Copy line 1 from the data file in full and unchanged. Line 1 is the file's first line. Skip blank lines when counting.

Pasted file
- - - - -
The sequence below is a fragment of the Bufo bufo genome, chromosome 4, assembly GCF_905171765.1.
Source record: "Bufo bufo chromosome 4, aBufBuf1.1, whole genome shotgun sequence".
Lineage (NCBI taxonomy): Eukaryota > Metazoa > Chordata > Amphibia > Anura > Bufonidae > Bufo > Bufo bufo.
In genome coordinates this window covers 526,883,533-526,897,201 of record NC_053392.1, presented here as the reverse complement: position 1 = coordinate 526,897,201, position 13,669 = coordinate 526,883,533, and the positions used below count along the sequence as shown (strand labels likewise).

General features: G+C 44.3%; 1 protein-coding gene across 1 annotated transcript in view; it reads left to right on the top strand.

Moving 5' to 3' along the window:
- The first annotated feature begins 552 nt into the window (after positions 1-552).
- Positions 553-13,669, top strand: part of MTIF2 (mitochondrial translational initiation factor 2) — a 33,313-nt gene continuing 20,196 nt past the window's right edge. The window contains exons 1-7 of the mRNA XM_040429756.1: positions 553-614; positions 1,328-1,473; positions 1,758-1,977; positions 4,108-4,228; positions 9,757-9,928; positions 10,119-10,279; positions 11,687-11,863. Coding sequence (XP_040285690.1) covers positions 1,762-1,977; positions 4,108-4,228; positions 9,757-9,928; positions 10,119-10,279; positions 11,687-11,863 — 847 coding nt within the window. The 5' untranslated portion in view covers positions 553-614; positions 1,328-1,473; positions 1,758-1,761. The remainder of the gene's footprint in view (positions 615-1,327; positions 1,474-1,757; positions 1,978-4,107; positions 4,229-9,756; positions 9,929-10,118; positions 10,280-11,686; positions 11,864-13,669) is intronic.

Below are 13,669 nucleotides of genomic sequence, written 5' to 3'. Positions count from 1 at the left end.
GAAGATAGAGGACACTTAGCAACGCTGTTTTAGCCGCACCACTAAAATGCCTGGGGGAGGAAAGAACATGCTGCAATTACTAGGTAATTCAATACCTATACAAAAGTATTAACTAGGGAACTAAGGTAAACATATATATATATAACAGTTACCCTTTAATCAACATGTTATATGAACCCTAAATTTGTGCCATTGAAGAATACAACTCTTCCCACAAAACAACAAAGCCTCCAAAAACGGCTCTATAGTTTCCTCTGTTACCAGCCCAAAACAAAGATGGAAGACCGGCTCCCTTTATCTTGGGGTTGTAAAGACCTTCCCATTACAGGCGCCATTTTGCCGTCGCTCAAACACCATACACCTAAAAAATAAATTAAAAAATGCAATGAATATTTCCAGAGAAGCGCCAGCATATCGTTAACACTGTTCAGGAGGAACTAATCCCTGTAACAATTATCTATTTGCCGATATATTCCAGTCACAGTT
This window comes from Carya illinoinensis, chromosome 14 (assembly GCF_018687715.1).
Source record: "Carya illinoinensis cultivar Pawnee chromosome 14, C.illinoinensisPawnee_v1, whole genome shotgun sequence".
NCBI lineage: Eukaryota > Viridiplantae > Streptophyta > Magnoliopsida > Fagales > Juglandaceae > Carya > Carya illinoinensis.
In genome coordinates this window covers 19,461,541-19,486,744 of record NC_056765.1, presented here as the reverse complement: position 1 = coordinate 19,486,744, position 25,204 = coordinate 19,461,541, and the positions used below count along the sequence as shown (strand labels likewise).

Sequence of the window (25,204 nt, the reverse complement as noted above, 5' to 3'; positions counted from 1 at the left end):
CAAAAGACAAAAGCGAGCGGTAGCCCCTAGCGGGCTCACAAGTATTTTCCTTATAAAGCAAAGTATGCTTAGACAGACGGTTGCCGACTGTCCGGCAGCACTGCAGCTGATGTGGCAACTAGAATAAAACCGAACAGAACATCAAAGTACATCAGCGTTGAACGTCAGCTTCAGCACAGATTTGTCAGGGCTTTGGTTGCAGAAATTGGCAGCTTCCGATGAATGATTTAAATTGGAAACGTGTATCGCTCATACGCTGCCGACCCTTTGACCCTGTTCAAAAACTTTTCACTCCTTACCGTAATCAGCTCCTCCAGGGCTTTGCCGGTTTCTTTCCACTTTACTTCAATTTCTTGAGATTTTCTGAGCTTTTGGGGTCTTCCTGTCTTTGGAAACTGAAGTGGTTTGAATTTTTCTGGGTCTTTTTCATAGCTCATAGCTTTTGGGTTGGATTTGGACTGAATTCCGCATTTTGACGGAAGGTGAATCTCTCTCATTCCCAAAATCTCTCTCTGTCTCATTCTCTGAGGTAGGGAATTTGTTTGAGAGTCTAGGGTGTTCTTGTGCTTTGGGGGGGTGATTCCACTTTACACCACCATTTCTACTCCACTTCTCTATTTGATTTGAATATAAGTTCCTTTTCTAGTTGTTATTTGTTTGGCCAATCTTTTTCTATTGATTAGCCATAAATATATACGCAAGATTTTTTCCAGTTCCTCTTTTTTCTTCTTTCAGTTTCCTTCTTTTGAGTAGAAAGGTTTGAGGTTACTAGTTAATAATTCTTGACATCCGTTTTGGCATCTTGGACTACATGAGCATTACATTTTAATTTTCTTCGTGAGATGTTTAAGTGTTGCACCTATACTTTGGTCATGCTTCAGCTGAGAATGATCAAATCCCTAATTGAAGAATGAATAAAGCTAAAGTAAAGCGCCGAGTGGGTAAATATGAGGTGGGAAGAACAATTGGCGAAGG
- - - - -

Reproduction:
The sequence below is a fragment of the Bufo bufo genome, chromosome 4, assembly GCF_905171765.1.